The First Bomb
When the first atomic bomb, Little Boy, was dropped on the city of Hiroshima, it detonated with a blast the equivalent to 16 kilotons of TNT. Although it seems like a blast of that magnitude could destroy half a country, the radius of destruction was only one mile.
The firestorm that came after caused the most deaths. All told, the bomb killed 30 percent of Hiroshima’s population, and left upwards of 70,000 injured. Because the bomb slightly missed its original target and instead detonated above a hospital, it killed or injured 90 percent of the city’s doctors and 93 percent of its nurses.
In the days that followed, the U.S. military turned to their second choice, Kokura, as well as Nagasaki, one of the largest seaport cities in Japan. The latter produced some of the country’s most vital military supplies, including ships.
While Nagasaki was known to be an important city to Japan, it had evaded previous firebombing because it was very difficult to locate at night with military radar. Beginning on the first of August, the U.S. military dropped several small-scale bombs in the area, mostly hitting shipyards and beginning to chip away at the city’s feelings that it had been spared of the violence plaguing the rest of the country.
Engineers completed the second atomic bomb, Fat Man, on August 8. President Truman had only stipulated that the pair of bombs be used on Japan as they became available, so the timing depended on nothing more than the engineers and the military members tasked with taking it to its final target.
The Second Bomb
The mission to drop Little Boy on Hiroshima went off basically without a hitch: the bomb was loaded, “weaponeers” prepped for their task, the target was located and, for the most part the bomb hit as directly as wind would allow.
The Nagasaki mission, however, seemed to go wrong right from the start — primarily because the planes were initially headed for Kokura.
As the B-29 flew into the night with 13 military personnel on board, something unexpected happened: the bomb armed itself, seemingly apropos of nothing. Grabbing the bomb’s manual, those on board clamored to figure out what had happened, and what they needed to do to be sure it did not detonate before they reached their target.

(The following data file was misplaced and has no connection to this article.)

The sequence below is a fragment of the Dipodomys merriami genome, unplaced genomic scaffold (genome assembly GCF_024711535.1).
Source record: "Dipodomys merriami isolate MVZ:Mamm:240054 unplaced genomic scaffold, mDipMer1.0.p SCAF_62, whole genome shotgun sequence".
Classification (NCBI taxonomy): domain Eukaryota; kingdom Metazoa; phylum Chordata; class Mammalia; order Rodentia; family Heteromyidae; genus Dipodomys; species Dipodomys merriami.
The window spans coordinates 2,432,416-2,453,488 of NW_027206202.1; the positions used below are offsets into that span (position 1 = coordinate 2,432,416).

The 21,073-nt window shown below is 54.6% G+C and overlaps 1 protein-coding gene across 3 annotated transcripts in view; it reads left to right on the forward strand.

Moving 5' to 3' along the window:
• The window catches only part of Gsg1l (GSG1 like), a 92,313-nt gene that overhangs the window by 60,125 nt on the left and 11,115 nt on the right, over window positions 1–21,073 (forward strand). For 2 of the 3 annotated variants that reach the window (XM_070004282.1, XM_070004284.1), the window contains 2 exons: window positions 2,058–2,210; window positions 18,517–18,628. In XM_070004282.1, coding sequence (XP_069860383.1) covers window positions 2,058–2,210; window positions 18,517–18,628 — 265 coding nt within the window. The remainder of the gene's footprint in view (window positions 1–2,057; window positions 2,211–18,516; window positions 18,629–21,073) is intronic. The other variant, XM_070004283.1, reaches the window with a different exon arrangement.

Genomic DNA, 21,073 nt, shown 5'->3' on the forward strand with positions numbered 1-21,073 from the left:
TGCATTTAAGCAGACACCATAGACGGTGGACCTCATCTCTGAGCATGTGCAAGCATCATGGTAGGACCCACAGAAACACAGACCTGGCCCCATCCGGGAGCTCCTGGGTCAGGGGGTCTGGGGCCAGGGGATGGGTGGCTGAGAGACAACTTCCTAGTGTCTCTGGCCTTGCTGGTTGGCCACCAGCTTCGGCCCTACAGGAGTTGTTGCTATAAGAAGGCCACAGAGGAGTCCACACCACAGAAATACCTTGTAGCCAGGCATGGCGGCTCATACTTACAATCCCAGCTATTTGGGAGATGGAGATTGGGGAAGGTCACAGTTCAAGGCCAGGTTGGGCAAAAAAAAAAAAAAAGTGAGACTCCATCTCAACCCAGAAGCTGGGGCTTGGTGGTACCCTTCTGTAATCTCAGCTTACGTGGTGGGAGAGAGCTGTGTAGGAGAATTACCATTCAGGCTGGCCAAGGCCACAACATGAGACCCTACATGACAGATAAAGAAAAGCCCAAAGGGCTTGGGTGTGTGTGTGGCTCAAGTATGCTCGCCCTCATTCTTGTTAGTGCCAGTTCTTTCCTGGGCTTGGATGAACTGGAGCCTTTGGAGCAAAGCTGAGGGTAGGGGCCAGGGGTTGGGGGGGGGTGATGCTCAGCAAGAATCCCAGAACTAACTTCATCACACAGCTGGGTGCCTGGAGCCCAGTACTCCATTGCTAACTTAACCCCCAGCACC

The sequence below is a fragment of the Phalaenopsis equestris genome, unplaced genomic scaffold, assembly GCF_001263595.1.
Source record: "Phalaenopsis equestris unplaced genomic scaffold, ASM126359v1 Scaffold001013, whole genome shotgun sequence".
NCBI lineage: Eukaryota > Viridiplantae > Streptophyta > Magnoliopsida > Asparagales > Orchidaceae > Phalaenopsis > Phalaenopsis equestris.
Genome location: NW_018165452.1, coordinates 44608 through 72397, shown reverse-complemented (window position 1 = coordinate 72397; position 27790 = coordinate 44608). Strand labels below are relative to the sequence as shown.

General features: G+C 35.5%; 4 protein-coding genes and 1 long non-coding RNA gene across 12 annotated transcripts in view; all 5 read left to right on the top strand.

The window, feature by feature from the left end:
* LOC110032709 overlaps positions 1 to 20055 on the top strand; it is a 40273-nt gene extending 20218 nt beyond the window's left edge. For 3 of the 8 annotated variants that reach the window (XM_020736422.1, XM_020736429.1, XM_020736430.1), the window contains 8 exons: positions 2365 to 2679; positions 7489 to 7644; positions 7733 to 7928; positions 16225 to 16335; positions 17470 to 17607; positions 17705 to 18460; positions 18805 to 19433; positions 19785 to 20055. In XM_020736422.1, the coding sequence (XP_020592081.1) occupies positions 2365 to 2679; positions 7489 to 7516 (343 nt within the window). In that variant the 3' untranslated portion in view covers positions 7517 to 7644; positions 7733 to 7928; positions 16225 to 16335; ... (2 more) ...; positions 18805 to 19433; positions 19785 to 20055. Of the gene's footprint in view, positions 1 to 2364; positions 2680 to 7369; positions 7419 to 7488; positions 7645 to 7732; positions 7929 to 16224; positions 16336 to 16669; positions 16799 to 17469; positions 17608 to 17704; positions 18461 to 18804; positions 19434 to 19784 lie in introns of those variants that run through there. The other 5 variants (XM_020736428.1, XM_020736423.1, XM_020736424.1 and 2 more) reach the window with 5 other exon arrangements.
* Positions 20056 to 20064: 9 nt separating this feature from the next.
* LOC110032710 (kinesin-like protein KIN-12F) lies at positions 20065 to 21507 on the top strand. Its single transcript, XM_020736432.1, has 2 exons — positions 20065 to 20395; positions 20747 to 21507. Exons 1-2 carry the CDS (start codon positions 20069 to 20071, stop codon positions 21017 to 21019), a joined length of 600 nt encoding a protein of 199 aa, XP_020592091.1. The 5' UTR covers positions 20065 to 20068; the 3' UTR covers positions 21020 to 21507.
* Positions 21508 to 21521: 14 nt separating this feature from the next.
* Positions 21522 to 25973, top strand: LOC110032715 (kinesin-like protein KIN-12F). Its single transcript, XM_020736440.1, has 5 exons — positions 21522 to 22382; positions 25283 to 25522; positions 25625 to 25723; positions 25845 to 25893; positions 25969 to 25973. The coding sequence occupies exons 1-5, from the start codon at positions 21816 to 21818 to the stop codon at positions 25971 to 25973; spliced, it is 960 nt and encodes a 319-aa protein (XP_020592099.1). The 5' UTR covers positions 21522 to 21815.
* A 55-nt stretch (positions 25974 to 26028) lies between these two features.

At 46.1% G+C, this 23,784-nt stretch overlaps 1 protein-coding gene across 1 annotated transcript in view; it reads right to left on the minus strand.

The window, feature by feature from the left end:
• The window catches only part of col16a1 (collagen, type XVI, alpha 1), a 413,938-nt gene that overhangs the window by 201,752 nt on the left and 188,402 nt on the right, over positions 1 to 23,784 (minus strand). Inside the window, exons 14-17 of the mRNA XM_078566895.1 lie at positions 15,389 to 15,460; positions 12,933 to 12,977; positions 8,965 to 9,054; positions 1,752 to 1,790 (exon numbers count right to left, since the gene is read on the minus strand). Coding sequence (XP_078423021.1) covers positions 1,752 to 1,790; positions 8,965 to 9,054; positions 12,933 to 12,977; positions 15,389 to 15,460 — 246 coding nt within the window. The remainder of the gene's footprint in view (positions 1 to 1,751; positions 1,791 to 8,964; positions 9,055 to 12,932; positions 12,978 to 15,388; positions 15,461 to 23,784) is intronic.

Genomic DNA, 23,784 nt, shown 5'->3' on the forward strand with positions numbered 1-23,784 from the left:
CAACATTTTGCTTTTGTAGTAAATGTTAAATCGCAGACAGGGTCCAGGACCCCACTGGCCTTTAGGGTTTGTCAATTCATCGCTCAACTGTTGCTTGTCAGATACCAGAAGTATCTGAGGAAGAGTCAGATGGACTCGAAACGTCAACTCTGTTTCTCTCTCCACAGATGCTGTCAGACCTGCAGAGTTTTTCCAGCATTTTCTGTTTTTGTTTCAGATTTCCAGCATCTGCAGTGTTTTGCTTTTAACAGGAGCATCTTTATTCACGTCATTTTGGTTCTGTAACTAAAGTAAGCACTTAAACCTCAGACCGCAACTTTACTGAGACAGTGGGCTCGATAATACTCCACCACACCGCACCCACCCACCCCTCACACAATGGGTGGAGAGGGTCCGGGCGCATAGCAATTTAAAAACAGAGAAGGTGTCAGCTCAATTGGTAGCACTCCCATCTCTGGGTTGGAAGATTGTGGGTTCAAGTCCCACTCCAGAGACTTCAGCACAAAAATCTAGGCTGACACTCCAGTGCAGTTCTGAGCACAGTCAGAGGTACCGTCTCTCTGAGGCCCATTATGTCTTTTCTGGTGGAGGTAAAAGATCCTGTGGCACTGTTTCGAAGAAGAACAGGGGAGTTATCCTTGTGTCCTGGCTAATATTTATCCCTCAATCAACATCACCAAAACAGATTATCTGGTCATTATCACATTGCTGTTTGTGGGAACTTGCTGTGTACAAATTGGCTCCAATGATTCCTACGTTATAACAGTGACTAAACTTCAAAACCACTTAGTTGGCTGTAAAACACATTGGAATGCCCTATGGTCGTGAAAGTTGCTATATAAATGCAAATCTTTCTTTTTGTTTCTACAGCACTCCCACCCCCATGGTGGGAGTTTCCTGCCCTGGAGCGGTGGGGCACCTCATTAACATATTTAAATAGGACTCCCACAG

Exactly what transpired on this flight is not well-documented, except from what appears in the diaries of the men aboard the plane. Highly edited renditions appear in archival military reports. The personal accounts vary, depending on perspective.
Firebombing and cloud formation from the previous atomic bomb detention just days earlier clouded the skies above Japan, in particular above Kokura. Mission pilots panicked, worrying that they were running out of time and fuel (which they were) and elected to forget about Kokura and head for Nagasaki.
As they approached Nagasaki, the clouds parted, and the pilot radioed in that he could see the city. He was given the go-ahead.
As the plane carrying Fat Man — packed with 14 pounds of plutonium — flew over the city, no sirens warned civilians of the impending disaster. The pilot dropped the bomb out of the sky in silence, and 47 seconds later, it detonated.
Estimates say that the bomb instantly vaporized somewhere between 22,000 and 75,000 men, women and children. Only 150 were members of the Japanese military. The bomb injured 70,000 more, and radiation would continue to take the lives of those who had been there for decades.
As it happened, Soviet troops had advanced into Japan at the same time as the U.S. missions to drop the bombs — and it was this event that made headlines on August 8 and 9, not the bomb dropped on Nagasaki. In Truman’s subsequent radio address to Americans, he mentioned the atomic detonation on Hiroshima once, and did not mention Nagasaki at all.
By most mainstream Western accounts, which have continued to focus on the ethical justification of the bombs, the events in Hiroshima and Nagasaki forced the Japanese military to surrender and brought World War II to a close.
Japanese history books teach that the U.S. government acted in what is termed “atomic diplomacy“: the U.S. intended to intimidate the Soviet Union with their weaponry, and the country of Japan was a necessary casualty in what composed the earliest stages of the Cold War.
No matter the lens one uses to look at the legacy of the atomic bombs dropped on Hiroshima and Nagasaki, one thing is clear: The world has never been, and will never be, the same again now that we know nuclear war is possible.